Your mind's '.brain' jpeg-like picture file format probed
Cunning noggin algorithm favours curves over flatness
Top boffins say they have gained insights into one of the most amazing capabilities of the human brain – its ability to store and recognise visual images. They say that the noggin compresses pictures in a process roughly as efficient in terms of storage space as turning photos into jpegs – but one much superior for the purpose of using the data subsequently.
“Computers can beat us at math and chess,” says neuroscientist Ed Connor, “but they can’t match our ability to distinguish, recognize, understand, remember, and manipulate the objects that make up our world. For now, at least, the ‘.brain’ format seems to be the best compression algorithm around.”
Human eyes produce roughly megapixel imagery, but the brain doesn't have enough storage to cope with much of this so it needs to turn the info into '.brain' files that it can work with later.
Connor and his colleagues' research involved creating a computer simulation of the cells in the "V4" area of primate brains such as yours and mine. It seems that V4 cells' response to images from the eye is strongly sensitive to to the amount of curve or angle in objects perceived. According to a statement accompanying the research:
High-curvature regions are relatively rare in natural objects, compared to flat and shallow curvature. Responding to rare features rather than common features is automatically economical.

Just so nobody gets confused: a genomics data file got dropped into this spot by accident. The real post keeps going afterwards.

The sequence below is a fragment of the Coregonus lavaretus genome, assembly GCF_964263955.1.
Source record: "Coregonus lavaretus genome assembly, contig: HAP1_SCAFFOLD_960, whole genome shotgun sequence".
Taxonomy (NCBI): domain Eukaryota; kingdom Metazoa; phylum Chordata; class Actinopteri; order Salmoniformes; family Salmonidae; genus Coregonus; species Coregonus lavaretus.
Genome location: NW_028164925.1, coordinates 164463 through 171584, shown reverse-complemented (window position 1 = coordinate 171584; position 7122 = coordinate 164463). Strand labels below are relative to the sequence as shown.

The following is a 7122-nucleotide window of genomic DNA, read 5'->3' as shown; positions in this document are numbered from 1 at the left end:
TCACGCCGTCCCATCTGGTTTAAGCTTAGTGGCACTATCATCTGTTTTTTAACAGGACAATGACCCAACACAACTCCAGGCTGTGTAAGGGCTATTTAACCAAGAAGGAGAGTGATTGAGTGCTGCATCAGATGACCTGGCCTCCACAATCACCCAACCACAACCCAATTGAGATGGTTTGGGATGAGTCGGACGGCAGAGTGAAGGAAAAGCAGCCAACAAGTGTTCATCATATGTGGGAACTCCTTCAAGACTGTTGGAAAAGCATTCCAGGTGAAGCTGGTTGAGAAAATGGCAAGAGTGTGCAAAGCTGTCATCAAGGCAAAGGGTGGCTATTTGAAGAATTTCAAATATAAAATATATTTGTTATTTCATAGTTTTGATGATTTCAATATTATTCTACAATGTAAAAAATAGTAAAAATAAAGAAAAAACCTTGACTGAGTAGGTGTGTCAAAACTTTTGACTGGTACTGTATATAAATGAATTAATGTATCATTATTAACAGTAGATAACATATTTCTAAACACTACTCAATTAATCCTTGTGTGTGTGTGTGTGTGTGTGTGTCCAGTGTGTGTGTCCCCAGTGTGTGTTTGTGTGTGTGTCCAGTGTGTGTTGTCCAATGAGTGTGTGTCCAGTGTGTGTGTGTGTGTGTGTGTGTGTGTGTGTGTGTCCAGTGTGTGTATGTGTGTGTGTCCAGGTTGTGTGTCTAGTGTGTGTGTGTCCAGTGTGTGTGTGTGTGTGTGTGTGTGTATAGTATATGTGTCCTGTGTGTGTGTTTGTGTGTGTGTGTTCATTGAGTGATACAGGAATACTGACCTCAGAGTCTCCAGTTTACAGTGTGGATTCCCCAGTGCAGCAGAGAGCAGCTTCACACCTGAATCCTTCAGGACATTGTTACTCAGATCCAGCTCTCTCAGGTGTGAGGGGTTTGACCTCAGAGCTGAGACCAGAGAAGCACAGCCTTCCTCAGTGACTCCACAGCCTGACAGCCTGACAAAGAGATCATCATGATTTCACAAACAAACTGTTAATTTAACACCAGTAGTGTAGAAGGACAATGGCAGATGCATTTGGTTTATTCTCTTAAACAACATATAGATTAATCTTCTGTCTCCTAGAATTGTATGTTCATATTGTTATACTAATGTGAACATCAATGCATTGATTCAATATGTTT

According to the braincell sims, compressing out flat, shallow parts of pictures and keeping the curved or pointy bits can yield "an 8-fold decrease in the number of cells responding to each image, comparable to the file size reduction achieved by compressing photographs into the .jpeg format".
But such .brain pictures, stripped of much of the information on flat bits, are still good for subsequent recognition of objects, faces etc.
“Psychological experiments have shown that subjects can still recognize line drawings of objects when flat edges are erased. But erasing angles and other regions of high curvature makes recognition difficult,” says Connor.
The research is outlined in a paper titled A Sparse Object Coding Scheme in Area V4 which was published yesterday in the journal Current Biology. ®
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